— The Works of Robert Louis Stevenson - Swanston Edition Vol. 11 (of 25) • Robert Louis Stevenson

... here and there, mingling their cries with those of the slaves; while women shrieked, children screamed, dogs barked, horses neighed, and even the quiet camels ...
— The Boy Slaves • Mayne Reid

... seen by young uns, they shamefacedly paddled barefoot—two old men with bare feet and silvery shanks, chuckling and catching crabs, in a salt inlet among rolling hillocks covered with sedge-grass that lisped in the breeze. The grass hollows were filled with quiet and the sound of hovering flies. Beyond was a hill shiny ...
— The Innocents - A Story for Lovers • Sinclair Lewis

... to let him pass without a word. The room in which little Tom slept was an inner room. There was scarcely any light in either, nothing but the faint glimmer of the night-lamp. The sleeping-room was hushed and full of the most tranquil quiet, the regular soft breathing of the sleeping child in his little bed, and of his nurse by him, who was as completely unaware as he of any intrusion. Sir Tom stole in and looked at his boy, in the pretty baby attitude of perfect repose, his little ...
— Sir Tom • Mrs. Oliphant

... orators and in our own way. I notice a general awakening among women at this time. But a day or two since the women of this District demanded suffrage for themselves in a petition of 25,000 names. The men are quiet under their disfranchisement, making no attempt for their rights—fit ...
— History of Woman Suffrage, Volume III (of III) • Various

... asserted that they knew that there was a refugee concealed somewhere in that neighborhood, and they believed that he was in an empty house near by, of which they were told she had the key. Mrs. Morris, who had given a signal, previously agreed upon, to the man in the "auger hole," to keep very quiet, wished to gain as much time as possible, ...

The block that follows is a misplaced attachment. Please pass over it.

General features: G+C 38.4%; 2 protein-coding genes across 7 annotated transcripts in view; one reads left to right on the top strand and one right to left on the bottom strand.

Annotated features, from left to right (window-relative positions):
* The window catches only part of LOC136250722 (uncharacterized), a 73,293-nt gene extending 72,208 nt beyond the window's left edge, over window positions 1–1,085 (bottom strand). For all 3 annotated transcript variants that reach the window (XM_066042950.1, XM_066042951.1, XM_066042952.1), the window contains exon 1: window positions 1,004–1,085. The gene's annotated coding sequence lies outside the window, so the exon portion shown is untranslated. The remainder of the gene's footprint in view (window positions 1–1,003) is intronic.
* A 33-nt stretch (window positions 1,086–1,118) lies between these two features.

— Stories of New Jersey • Frank Richard Stockton

... with my two lions and never did a hunter so delight in a situation. I sat there in the sun watching them. For a long time they were quiet, listening. But as the bays and yells below diminished in volume and occurrence and then ceased altogether, they became restless. It was then that I, remembering the lion I had held on top of the crag, began to bark like a hound. The lions became ...
— Tales of lonely trails • Zane Grey

... now, without seeming to do so. She was very pretty in a quiet and unusual way. There was something irresistibly attractive about her, appealing to old memories which were painted clearly in his heart. She was girlishly slim. He had observed that her eyes were beautifully clear and gray in ...
— The Alaskan • James Oliver Curwood

... saloon in proper style as Queen Elizabeth. He mentioned to me that Nelli had written a Life of Galileo, extremely fair, which, if he had money by him, he would buy, that it might be published. Finch is a great admirer of architecture in Italy. Mr. Werthern, a gentleman most peaceable and quiet I ever saw, accompanying Finch, whose only occupation [I understand this to mean the occupation of Wethern, but possibly it means of Finch] is, when he arrives at a town or other place, to set about sketching, ...
— Adonais • Shelley

... vigorous that, in the face of a great exigency, no labor seemed too great or too long for him to grapple with and endure. So, like a ship which, after having weathered the storm, goes down in the calm, the master armorer, soon after he took his quiet post at Fayetteville, was "found dead ...
— The Rise and Fall of the Confederate Government • Jefferson Davis

... us could not expect such as this after the quiet night; no light before us save that one so soon quenched, no stir of boat at all or large or small; an unearthly quiet, a low land still as ...
— 1492 • Mary Johnston

... on something and before he knew it, he had left the coat-tail behind. At last he reached the corner and clung tightly to a railing with his right hand, but the next moment he flew like a cork from a champagne-bottle into the quiet darkness of Fifth Street, bumping violently against several men who had been similarly ejected from the current and who pushed him ...
— Banzai! • Ferdinand Heinrich Grautoff